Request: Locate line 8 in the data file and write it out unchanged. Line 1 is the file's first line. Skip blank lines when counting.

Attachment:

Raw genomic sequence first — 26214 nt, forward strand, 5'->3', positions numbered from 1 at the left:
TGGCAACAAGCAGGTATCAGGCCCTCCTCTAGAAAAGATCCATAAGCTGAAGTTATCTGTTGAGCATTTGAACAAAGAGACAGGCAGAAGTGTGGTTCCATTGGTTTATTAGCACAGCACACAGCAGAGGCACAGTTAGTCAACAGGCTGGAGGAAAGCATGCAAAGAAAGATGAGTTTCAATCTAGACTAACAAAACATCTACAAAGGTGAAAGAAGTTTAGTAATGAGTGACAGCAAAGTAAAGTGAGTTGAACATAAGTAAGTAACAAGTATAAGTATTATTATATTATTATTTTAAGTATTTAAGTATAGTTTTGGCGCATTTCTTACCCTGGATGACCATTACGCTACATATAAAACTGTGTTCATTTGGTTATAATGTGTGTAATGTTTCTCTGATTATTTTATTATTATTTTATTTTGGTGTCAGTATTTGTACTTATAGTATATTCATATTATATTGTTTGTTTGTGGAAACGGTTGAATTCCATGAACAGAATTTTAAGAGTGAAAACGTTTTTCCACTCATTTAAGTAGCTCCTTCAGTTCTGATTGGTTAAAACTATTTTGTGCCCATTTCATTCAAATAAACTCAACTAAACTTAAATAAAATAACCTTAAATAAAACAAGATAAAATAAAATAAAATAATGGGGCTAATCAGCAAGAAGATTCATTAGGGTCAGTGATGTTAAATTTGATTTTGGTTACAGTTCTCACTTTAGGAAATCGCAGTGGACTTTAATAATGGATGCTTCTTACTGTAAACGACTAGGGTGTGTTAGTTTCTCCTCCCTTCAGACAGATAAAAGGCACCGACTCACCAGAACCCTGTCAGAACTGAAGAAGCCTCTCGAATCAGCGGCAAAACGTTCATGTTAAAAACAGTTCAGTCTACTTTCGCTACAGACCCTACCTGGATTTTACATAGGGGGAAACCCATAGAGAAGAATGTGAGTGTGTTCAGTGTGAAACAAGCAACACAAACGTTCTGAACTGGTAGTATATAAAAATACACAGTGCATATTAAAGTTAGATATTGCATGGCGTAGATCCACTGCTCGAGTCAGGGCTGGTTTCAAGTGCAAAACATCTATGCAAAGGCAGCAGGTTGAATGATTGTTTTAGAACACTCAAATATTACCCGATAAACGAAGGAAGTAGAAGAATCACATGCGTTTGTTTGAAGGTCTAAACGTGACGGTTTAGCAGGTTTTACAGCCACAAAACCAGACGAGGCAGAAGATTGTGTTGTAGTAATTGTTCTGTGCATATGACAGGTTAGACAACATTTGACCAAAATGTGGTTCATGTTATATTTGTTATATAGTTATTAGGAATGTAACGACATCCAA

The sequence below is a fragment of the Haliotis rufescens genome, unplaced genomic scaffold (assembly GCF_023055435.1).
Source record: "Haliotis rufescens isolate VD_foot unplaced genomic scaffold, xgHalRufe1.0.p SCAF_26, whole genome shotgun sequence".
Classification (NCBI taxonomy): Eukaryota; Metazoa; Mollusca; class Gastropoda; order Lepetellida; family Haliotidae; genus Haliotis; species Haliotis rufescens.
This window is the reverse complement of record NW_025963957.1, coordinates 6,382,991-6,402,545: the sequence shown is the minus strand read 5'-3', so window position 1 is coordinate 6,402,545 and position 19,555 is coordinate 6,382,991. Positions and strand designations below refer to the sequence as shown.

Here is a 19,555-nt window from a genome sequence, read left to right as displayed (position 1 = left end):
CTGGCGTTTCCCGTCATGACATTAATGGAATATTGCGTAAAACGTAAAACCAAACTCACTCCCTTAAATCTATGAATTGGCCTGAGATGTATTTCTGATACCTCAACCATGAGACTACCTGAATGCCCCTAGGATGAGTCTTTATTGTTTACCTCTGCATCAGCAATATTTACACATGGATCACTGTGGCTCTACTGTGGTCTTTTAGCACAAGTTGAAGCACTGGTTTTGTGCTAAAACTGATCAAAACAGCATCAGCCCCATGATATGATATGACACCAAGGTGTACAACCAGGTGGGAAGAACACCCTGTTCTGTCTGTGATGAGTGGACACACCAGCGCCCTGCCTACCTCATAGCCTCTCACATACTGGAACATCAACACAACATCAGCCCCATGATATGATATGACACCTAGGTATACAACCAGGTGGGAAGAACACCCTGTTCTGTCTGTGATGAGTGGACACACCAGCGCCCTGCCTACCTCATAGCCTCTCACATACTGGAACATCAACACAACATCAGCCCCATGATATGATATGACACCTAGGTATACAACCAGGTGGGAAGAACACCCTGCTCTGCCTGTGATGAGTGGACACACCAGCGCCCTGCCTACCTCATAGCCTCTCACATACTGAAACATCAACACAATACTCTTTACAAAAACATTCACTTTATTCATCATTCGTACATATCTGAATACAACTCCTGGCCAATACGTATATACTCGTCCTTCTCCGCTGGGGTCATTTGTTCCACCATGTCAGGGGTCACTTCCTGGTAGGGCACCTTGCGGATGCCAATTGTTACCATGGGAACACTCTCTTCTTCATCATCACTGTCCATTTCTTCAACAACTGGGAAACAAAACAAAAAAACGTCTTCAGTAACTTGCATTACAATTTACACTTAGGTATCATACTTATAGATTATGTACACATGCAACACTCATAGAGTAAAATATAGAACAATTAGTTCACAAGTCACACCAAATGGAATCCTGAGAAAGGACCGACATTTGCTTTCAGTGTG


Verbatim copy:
CTGGCGTTTCCCGTCATGACATTAATGGAATATTGCGTAAAACGTAAAACCAAACTCACTCCCTTAAATCTATGAATTGGCCTGAGATGTATTTCTGATACCTCAACCATGAGACTACCTGAATGCCCCTAGGATGAGTCTTTATTGTTTACCTCTGCATCAGCAATATTTACACATGGATCACTGTGGCTCTACTGTGGTCTTTTAGCACAAGTTGAAGCACTGGTTTTGTGCTAAAACTGATCAAAACAGCATCAGCCCCATGATATGATATGACACCAAGGTGTACAACCAGGTGGGAAGAACACCCTGTTCTGTCTGTGATGAGTGGACACACCAGCGCCCTGCCTACCTCATAGCCTCTCACATACTGGAACATCAACACAACATCAGCCCCATGATATGATATGACACCTAGGTATACAACCAGGTGGGAAGAACACCCTGTTCTGTCTGTGATGAGTGGACACACCAGCGCCCTGCCTACCTCATAGCCTCTCACATACTGGAACATCAACACAACATCAGCCCCATGATATGATATGACACCTAGGTATACAACCAGGTGGGAAGAACACCCTGCTCTGCCTGTGATGAGTGGACACACCAGCGCCCTGCCTACCTCATAGCCTCTCACATACTGAAACATCAACACAATACTCTTTACAAAAACATTCACTTTATTCATCATTCGTACATATCTGAATACAACTCCTGGCCAATACGTATATACTCGTCCTTCTCCGCTGGGGTCATTTGTTCCACCATGTCAGGGGTCACTTCCTGGTAGGGCACCTTGCGGATGCCAATTGTTACCATGGGAACACTCTCTTCTTCATCATCACTGTCCATTTCTTCAACAACTGGGAAACAAAACAAAAAAACGTCTTCAGTAACTTGCATTACAATTTACACTTAGGTATCATACTTATAGATTATGTACACATGCAACACTCATAGAGTAAAATATAGAACAATTAGTTCACAAGTCACACCAAATGGAATCCTGAGAAAGGACCGACATTTGCTTTCAGTGTG